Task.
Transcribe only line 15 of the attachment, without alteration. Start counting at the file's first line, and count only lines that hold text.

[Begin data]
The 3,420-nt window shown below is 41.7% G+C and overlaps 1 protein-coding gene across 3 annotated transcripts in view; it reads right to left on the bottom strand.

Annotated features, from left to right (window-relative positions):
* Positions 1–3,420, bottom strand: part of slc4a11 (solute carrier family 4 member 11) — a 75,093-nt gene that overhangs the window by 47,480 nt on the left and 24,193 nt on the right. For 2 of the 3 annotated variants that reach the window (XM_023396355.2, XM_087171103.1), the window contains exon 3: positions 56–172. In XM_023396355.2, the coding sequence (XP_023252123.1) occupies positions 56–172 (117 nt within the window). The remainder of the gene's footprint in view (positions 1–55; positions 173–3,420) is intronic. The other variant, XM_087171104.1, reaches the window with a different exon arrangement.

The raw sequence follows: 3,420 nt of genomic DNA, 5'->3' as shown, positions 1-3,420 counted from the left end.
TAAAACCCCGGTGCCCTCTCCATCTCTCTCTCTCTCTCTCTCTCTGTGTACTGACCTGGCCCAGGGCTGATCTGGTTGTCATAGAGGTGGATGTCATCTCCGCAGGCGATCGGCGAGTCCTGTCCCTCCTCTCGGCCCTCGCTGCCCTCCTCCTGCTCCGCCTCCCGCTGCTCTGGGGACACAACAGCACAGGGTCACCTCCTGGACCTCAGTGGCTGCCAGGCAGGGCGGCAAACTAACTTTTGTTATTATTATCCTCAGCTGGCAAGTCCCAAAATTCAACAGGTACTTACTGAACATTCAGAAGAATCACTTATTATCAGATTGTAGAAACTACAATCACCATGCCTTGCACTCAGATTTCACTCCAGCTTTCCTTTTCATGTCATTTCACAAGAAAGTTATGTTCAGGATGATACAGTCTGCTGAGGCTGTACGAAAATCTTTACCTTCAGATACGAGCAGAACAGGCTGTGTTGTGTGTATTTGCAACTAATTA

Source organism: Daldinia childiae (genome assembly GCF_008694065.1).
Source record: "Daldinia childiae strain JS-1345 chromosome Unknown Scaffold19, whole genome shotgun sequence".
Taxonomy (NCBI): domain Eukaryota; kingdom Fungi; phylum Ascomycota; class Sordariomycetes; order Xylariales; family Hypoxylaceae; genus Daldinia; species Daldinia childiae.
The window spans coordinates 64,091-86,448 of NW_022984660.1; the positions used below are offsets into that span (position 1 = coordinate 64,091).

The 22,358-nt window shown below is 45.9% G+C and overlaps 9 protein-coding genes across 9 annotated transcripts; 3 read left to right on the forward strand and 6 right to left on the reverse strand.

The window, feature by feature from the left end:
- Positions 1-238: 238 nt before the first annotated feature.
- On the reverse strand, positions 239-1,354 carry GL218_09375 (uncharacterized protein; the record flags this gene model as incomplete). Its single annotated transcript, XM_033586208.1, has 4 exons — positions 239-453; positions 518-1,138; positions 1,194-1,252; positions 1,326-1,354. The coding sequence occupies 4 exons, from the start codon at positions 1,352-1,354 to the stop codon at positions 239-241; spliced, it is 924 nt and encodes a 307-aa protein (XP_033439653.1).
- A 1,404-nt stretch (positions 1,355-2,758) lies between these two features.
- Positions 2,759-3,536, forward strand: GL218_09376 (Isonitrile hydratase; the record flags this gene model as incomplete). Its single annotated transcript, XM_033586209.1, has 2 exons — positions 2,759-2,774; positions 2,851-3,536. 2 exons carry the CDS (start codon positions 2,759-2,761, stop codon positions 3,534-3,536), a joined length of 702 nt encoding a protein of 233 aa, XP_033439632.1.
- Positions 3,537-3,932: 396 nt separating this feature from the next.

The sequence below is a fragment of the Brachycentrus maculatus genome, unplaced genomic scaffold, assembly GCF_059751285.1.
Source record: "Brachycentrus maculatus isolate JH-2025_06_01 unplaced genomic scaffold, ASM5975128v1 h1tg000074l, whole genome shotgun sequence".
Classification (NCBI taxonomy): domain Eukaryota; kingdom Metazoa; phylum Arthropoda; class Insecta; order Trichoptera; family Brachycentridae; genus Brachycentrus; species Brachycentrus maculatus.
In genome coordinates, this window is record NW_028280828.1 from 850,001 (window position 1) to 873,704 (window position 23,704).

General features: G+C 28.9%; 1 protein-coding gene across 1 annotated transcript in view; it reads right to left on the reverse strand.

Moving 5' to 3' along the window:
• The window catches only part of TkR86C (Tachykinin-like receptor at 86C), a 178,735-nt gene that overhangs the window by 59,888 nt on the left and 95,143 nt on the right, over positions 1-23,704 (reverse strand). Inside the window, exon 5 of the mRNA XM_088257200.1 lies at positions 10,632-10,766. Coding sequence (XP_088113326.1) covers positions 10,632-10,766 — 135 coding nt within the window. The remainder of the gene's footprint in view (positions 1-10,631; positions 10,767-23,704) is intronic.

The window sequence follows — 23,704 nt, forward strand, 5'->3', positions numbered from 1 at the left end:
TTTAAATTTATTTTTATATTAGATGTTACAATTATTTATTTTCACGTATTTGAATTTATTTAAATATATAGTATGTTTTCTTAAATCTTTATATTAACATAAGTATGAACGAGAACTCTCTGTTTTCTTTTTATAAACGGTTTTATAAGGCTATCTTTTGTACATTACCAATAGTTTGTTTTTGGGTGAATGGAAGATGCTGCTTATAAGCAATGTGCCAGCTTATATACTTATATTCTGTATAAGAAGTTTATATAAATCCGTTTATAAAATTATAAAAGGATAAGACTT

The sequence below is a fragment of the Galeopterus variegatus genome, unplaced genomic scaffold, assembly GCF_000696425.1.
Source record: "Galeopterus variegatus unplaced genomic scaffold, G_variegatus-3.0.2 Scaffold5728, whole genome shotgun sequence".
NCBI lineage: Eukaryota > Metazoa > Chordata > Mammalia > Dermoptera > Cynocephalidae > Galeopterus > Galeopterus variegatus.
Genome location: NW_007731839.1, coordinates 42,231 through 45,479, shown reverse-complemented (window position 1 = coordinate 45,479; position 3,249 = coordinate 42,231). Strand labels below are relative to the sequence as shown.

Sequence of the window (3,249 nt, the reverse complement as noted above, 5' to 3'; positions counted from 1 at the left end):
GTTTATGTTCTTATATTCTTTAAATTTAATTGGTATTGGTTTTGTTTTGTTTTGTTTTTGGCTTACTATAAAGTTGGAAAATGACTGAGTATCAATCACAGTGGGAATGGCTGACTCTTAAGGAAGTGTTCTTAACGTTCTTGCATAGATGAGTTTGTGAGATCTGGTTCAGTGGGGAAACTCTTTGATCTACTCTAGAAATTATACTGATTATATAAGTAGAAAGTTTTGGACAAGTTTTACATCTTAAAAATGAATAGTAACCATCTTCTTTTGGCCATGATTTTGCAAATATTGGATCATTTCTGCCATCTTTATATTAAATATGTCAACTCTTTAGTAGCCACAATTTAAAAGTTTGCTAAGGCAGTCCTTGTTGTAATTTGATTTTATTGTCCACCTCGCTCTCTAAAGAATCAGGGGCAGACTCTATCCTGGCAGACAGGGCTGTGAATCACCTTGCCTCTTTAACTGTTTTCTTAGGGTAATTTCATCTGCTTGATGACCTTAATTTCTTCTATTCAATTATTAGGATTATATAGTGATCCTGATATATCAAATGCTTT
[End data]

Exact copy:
- Positions 2,759-3,536, forward strand: GL218_09376 (Isonitrile hydratase; the record flags this gene model as incomplete). Its single annotated transcript, XM_033586209.1, has 2 exons — positions 2,759-2,774; positions 2,851-3,536. 2 exons carry the CDS (start codon positions 2,759-2,761, stop codon positions 3,534-3,536), a joined length of 702 nt encoding a protein of 233 aa, XP_033439632.1.